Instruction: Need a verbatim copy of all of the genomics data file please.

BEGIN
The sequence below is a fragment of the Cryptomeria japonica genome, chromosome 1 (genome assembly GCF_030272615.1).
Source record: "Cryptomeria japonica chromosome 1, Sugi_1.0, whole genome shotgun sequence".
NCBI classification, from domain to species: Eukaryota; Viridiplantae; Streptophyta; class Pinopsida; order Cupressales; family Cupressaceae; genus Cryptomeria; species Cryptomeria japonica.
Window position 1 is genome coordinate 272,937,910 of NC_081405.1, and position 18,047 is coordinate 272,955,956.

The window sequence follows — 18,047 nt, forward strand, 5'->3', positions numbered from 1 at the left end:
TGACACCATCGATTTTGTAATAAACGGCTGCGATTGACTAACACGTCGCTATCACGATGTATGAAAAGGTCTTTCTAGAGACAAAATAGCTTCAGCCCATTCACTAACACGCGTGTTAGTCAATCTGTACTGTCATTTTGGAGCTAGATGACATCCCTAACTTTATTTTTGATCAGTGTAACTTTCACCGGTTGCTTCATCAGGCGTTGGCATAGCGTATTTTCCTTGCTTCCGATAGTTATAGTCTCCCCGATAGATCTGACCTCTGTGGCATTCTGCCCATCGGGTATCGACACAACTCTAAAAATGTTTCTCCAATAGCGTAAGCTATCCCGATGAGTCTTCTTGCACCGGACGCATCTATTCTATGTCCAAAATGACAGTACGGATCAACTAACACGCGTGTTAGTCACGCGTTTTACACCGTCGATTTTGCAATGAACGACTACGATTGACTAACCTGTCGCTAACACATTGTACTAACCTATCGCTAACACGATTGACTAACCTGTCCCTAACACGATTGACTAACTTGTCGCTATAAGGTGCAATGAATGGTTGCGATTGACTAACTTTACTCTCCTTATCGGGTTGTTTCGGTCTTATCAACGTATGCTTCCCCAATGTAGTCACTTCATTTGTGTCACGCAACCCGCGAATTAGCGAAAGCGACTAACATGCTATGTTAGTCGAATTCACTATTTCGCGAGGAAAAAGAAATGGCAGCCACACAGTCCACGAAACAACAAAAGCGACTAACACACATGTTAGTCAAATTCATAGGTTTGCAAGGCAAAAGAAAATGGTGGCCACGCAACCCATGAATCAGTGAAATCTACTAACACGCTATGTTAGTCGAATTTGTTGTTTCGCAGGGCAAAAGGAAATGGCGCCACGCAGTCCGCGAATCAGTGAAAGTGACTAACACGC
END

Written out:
The sequence below is a fragment of the Cryptomeria japonica genome, chromosome 1 (genome assembly GCF_030272615.1).
Source record: "Cryptomeria japonica chromosome 1, Sugi_1.0, whole genome shotgun sequence".
NCBI classification, from domain to species: Eukaryota; Viridiplantae; Streptophyta; class Pinopsida; order Cupressales; family Cupressaceae; genus Cryptomeria; species Cryptomeria japonica.
Window position 1 is genome coordinate 272,937,910 of NC_081405.1, and position 18,047 is coordinate 272,955,956.

The window sequence follows — 18,047 nt, forward strand, 5'->3', positions numbered from 1 at the left end:
TGACACCATCGATTTTGTAATAAACGGCTGCGATTGACTAACACGTCGCTATCACGATGTATGAAAAGGTCTTTCTAGAGACAAAATAGCTTCAGCCCATTCACTAACACGCGTGTTAGTCAATCTGTACTGTCATTTTGGAGCTAGATGACATCCCTAACTTTATTTTTGATCAGTGTAACTTTCACCGGTTGCTTCATCAGGCGTTGGCATAGCGTATTTTCCTTGCTTCCGATAGTTATAGTCTCCCCGATAGATCTGACCTCTGTGGCATTCTGCCCATCGGGTATCGACACAACTCTAAAAATGTTTCTCCAATAGCGTAAGCTATCCCGATGAGTCTTCTTGCACCGGACGCATCTATTCTATGTCCAAAATGACAGTACGGATCAACTAACACGCGTGTTAGTCACGCGTTTTACACCGTCGATTTTGCAATGAACGACTACGATTGACTAACCTGTCGCTAACACATTGTACTAACCTATCGCTAACACGATTGACTAACCTGTCCCTAACACGATTGACTAACTTGTCGCTATAAGGTGCAATGAATGGTTGCGATTGACTAACTTTACTCTCCTTATCGGGTTGTTTCGGTCTTATCAACGTATGCTTCCCCAATGTAGTCACTTCATTTGTGTCACGCAACCCGCGAATTAGCGAAAGCGACTAACATGCTATGTTAGTCGAATTCACTATTTCGCGAGGAAAAAGAAATGGCAGCCACACAGTCCACGAAACAACAAAAGCGACTAACACACATGTTAGTCAAATTCATAGGTTTGCAAGGCAAAAGAAAATGGTGGCCACGCAACCCATGAATCAGTGAAATCTACTAACACGCTATGTTAGTCGAATTTGTTGTTTCGCAGGGCAAAAGGAAATGGCGCCACGCAGTCCGCGAATCAGTGAAAGTGACTAACACGC